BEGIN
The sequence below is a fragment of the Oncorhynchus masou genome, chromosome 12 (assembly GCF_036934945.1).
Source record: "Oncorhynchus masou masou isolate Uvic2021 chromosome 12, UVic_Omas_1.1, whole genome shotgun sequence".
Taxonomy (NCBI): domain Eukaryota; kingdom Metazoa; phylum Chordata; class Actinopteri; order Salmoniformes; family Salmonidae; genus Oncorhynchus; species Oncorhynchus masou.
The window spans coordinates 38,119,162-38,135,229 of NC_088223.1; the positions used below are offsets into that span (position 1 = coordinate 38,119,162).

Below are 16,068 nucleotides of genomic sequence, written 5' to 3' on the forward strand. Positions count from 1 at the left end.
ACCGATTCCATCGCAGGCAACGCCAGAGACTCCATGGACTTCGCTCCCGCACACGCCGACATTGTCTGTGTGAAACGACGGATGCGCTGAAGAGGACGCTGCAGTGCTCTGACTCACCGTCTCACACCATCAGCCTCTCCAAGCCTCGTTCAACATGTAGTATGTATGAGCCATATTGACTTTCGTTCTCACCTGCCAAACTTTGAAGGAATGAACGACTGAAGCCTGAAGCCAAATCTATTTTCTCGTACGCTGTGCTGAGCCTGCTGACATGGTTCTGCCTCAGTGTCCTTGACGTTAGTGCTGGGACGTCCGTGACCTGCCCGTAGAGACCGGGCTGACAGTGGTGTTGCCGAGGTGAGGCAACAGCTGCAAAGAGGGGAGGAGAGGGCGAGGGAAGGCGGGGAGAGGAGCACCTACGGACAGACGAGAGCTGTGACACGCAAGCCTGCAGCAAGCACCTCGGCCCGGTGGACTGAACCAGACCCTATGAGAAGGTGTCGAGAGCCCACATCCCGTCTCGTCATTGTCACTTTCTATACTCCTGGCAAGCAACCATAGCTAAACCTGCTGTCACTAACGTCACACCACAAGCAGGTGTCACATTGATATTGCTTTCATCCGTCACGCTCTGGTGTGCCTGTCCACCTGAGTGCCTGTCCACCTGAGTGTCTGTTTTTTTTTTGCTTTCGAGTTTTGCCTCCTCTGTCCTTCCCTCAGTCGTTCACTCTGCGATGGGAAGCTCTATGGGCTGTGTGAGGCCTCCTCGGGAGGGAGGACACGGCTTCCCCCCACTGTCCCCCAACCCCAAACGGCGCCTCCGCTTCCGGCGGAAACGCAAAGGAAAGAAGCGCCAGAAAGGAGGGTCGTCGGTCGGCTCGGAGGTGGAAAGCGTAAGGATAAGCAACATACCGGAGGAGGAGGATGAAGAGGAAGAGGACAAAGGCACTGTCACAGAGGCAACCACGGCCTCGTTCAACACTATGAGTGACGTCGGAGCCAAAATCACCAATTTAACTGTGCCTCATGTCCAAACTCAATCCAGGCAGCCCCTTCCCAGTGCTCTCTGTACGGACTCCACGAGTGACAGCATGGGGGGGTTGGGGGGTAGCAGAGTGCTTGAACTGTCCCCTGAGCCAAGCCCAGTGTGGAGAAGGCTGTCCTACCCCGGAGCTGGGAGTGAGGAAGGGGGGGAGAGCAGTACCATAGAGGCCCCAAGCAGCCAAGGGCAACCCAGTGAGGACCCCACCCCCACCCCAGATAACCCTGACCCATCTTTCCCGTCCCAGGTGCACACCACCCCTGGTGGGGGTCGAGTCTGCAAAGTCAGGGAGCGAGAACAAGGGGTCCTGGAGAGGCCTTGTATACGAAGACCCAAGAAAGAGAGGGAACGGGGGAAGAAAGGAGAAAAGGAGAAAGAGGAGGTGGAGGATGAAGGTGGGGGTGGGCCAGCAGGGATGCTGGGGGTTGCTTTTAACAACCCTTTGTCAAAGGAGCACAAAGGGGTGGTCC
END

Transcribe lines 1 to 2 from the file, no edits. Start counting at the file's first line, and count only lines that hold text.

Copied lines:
The sequence below is a fragment of the Oncorhynchus masou genome, chromosome 12 (assembly GCF_036934945.1).
Source record: "Oncorhynchus masou masou isolate Uvic2021 chromosome 12, UVic_Omas_1.1, whole genome shotgun sequence".